Representative Steve King: Things you should really know about the Elementary and Secondary Education Act (ESEA) before you submit a bill repealing it and eliminating federal capability to direct funds to support high needs populations and promote educational initiatives.
1) ESEA is a critical component of protecting and supporting education access. ESEA works in combination with the Individuals with Disabilities Act (IDEA), Title IX of the Civil Rights Act, and others to guide a de facto right to equal access to free and appropriate education. No de jure right to education has been constitutionally established (unless interpreted as part of “promote the general welfare” — one of the few rights in the Universal Declaration of Human Rights that our own United States Constitution does not ensure – see procedures for amending the constitution and talk to Jesse Jackson who has championed such an amendment previously); so, these acts are critical for protecting the right to education. There are aspects of ESEA that protect populations like disadvantaged students (Title I), English language learners (Title III), native populations (Title VI), students on federal properties without local property taxes (Title VII), and homeless making ESEA an integral piece of our access to education. For deeper understanding of how these acts as well as various court cases interact and relate to a right to education, I recommend http://www.law.msu.edu/king/2007/Urchick.pdf.
2) ESEA evolves to support current needs of students and schools in its distribution of funding for high needs students and current initiatives in education. ESEA is a relatively fluid vehicle with shifts in what initiatives are supported, requirements for receiving funding, and other aspects each time the act is reauthorized. All focus on providing supports where most needed to facilitate quality education for all students, but how that is directed shifts over time The two most recent reauthorizations, NCLB (No Child Left Behind) and ESSA (Every Student Succeeds Act) have focused largely on educational accountability in the requirements for receiving funding. In particular, NCLB federalized many requirements around standardized testing and teacher qualifications with these requirements maintained by ESSA but largely transferred to state rather than federal oversight. However, each shifted other initiatives as well. As an, NCLB increased emphasis on identifying and promoting research based best practices and supported charter school options but reduced grants both for gifted and talented services and arts education. Or, the most recent ESSA adds incentives for locally based interventions and emphasizes career and college readiness. You can gain a good understanding of how ESSA shifted both requirements and initiatives at http://www.ncsl.org/documents/educ/ESSA_summary_NCSL.pdf. Shifting ESEA to meet current needs is important to do as our country and world evolve. It is a legislative responsibility to systematically look at ESEA on a regular basis to make such shifts and direct supports. However, it is critical that such shifts maintain the basic integrity of ESEA protections and supports even when significant changes are made.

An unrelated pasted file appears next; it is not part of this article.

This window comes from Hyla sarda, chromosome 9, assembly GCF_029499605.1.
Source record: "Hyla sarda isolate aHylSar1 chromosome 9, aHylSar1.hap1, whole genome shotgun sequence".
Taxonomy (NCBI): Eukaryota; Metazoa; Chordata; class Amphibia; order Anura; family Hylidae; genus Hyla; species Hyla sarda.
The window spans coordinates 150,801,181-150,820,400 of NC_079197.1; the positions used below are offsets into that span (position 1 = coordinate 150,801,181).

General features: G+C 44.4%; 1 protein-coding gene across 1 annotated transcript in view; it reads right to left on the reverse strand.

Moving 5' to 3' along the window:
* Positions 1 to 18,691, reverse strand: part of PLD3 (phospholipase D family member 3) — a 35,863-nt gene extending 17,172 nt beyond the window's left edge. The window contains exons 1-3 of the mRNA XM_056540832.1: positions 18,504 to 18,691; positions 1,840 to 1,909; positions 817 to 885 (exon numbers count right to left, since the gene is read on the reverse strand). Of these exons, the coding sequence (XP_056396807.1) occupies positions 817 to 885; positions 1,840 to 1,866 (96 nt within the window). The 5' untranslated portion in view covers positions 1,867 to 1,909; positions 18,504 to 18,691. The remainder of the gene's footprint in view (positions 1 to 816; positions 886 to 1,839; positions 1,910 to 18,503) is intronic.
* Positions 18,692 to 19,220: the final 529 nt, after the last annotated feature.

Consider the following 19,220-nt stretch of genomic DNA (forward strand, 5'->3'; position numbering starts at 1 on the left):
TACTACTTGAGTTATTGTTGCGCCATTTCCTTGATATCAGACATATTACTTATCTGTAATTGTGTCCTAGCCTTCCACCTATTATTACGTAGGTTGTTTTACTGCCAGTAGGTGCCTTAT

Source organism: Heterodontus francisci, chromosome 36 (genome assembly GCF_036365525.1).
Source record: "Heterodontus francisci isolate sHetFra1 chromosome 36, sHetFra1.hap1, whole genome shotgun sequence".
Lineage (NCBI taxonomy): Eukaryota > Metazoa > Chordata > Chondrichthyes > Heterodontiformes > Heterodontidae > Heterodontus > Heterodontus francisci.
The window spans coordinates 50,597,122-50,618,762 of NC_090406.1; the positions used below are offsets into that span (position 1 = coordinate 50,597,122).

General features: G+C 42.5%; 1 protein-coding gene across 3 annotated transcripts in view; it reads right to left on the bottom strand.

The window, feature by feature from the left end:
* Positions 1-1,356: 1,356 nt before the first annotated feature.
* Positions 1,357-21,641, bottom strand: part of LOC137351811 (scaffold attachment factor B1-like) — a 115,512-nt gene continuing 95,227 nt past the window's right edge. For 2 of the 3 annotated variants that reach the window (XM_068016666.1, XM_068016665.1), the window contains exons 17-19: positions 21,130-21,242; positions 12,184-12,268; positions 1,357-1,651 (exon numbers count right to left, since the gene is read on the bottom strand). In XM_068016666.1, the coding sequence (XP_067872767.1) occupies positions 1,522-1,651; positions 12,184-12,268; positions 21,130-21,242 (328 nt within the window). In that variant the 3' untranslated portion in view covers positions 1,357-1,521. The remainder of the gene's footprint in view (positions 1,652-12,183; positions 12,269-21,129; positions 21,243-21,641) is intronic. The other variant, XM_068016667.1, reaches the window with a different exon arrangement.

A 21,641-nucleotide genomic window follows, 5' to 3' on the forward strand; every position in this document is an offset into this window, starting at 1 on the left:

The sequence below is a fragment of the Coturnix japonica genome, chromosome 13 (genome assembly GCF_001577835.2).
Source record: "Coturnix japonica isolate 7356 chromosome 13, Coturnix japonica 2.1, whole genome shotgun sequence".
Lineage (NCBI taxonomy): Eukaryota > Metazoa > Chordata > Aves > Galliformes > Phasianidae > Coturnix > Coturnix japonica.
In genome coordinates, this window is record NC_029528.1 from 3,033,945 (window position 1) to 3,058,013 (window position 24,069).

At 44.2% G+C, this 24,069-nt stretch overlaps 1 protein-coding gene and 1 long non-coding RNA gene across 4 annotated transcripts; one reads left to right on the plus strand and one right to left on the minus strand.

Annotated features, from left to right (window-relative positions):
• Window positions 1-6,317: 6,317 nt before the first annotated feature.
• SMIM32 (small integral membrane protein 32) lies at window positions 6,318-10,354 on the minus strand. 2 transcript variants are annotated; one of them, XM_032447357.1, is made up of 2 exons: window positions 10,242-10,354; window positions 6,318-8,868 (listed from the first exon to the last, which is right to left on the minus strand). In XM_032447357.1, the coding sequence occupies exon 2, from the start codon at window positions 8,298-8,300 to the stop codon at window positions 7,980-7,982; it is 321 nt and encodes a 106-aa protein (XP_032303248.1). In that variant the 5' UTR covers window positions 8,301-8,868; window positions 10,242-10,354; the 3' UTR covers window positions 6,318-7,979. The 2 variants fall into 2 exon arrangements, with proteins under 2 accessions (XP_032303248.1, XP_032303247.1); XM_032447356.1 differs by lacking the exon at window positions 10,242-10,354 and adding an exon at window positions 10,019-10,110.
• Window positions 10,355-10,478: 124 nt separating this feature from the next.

3) ESEA facilitates school choice. As of NCLB, students and parents gained significant school choice rights with the ability to opt-out of low performing schools to instead attend other institutions in the district. These alternative options included other district schools as well as charter schools and some private schools. In addition, Title IV: 21st Century Schools includes grants for charter schools and magnet schools totaling near half a billion dollars. School choice proponents critical of ESSA have complained that Title I funds for low-income children were not made fully portable, and this relates to overall ideas regarding and debates on school choice. If you would like to support such full portability, then write a bill within the framework of ESEA that modifies such requirements. You can act as a proponent for vouchers as a mechanism for school choice without trampling on protections provided to millions of students and eliminating initiatives that help students, teachers, parents, and schools. Remove Section 102 of HR 610 and then develop a proposal focused specifically on funds portability. In all honesty, the current trend towards bills that simply throw things out and fail to even consider the aspects of that thing that are valuable is infuriating. Please develop proposals that are thoughtful, well structured, and comprehensive. Please make it evident that you have a clue what you are throwing out and what the likely consequences of doing so will be. Please facilitate maintaining positive aspects while addressing negatives, and please provide support for addressing consequences.
4) ESEA and its reauthorizations have been bipartisan. Your “nay” on ESSA was echoed by only 63 fellow representatives and 17 senators. That means that 359 representatives and 81 senators voted to approve ESSA. NCLB received an even wider margin of support with the House approving 384-45 and the Senate approving 91-8. The initial ESEA in 1965 was slightly more contentious with 263-135 in the House and 73-18 in the Senate, but the pattern is clear. These protections and supports are widely supported by Republicans, Democrats, and Independents. This bipartisanship reflects the valuable role that ESEA plays in access to and support of education.